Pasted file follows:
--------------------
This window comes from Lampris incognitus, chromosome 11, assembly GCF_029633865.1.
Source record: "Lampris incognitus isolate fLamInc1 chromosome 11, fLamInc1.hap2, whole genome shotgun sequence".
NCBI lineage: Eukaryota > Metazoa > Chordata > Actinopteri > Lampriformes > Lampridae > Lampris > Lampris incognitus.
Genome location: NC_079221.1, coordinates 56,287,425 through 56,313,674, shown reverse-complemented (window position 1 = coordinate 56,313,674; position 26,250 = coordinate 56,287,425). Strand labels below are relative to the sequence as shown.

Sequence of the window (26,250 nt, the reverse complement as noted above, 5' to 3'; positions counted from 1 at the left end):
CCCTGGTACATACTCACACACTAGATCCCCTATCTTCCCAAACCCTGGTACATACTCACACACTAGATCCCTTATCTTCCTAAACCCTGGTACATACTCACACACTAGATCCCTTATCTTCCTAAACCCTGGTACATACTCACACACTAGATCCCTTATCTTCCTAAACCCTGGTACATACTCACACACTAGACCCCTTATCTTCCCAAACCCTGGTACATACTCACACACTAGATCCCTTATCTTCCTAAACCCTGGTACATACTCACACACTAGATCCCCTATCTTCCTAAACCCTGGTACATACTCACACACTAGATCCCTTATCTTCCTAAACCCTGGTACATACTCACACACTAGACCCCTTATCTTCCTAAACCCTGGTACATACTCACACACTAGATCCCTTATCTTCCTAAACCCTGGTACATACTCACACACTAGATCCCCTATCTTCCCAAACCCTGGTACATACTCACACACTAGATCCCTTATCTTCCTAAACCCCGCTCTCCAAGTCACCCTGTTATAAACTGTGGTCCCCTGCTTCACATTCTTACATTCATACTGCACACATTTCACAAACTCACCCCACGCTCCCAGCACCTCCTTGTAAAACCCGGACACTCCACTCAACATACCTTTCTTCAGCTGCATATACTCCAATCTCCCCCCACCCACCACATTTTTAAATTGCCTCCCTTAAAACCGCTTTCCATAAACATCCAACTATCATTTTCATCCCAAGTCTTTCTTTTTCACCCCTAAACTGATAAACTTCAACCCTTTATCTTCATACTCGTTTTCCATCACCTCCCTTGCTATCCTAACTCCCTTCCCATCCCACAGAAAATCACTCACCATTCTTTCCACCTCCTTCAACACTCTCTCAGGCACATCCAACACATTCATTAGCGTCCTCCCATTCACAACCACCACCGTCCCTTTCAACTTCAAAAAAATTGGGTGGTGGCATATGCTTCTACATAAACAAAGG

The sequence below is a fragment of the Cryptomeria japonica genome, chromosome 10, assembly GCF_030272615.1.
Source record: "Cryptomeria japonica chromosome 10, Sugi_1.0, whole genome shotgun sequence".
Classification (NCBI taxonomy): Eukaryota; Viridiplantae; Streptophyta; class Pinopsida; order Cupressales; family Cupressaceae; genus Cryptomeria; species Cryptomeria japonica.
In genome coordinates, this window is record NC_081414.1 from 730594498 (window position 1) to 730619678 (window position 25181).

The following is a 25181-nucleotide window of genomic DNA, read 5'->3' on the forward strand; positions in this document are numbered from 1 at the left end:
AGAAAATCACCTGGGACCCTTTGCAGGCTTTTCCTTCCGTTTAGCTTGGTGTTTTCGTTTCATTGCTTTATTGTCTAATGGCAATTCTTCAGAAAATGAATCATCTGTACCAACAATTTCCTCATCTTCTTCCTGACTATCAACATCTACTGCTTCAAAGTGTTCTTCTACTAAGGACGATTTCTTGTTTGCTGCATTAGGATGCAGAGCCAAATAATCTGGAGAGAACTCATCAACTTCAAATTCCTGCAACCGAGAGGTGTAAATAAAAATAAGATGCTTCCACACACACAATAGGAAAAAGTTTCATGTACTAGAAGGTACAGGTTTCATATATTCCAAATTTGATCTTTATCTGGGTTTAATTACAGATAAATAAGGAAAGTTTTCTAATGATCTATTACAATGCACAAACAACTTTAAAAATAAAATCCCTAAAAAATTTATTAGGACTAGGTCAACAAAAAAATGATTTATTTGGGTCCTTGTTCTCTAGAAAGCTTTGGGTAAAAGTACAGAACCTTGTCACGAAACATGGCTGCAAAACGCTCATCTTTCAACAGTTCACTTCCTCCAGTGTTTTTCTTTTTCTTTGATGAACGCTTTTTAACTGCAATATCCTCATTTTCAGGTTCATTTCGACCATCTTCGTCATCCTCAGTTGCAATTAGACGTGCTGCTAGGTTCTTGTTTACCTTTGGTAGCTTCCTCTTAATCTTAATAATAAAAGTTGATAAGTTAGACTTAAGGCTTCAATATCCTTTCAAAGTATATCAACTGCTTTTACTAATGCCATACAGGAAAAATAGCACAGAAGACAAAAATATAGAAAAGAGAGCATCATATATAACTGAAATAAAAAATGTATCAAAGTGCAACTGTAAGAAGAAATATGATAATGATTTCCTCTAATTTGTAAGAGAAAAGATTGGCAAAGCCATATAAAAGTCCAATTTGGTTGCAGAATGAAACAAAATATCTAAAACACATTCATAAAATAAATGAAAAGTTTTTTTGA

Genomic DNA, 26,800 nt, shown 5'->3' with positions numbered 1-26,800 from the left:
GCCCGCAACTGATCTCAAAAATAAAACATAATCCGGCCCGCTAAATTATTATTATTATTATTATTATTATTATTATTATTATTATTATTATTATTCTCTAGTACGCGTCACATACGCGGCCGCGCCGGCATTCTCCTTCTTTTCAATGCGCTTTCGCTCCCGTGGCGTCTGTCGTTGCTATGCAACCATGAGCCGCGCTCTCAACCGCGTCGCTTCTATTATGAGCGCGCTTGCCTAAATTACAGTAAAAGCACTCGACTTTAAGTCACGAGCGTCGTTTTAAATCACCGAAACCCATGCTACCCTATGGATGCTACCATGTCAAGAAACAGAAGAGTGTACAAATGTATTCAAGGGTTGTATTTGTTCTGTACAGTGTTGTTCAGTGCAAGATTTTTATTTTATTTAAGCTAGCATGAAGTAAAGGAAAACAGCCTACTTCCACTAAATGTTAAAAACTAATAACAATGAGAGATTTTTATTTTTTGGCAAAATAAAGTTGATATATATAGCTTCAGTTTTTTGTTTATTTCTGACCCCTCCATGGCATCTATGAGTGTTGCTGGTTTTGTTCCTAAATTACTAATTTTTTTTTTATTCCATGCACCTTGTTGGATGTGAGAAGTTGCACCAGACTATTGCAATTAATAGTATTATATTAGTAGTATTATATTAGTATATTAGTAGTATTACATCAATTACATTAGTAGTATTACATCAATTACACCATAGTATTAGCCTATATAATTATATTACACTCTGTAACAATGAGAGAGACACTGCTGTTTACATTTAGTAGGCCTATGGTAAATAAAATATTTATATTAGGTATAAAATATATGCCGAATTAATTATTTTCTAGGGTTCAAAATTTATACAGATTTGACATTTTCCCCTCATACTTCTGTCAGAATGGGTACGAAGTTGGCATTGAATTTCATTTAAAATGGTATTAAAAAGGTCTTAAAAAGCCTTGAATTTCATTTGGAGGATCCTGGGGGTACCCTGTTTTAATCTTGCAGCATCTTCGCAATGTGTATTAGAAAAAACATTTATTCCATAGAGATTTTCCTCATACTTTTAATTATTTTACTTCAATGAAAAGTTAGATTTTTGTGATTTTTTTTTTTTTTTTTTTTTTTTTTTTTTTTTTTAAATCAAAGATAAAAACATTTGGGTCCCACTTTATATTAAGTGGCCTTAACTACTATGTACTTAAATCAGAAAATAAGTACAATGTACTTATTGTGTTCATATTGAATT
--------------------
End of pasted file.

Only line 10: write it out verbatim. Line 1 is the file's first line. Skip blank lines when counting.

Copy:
In genome coordinates, this window is record NC_081414.1 from 730594498 (window position 1) to 730619678 (window position 25181).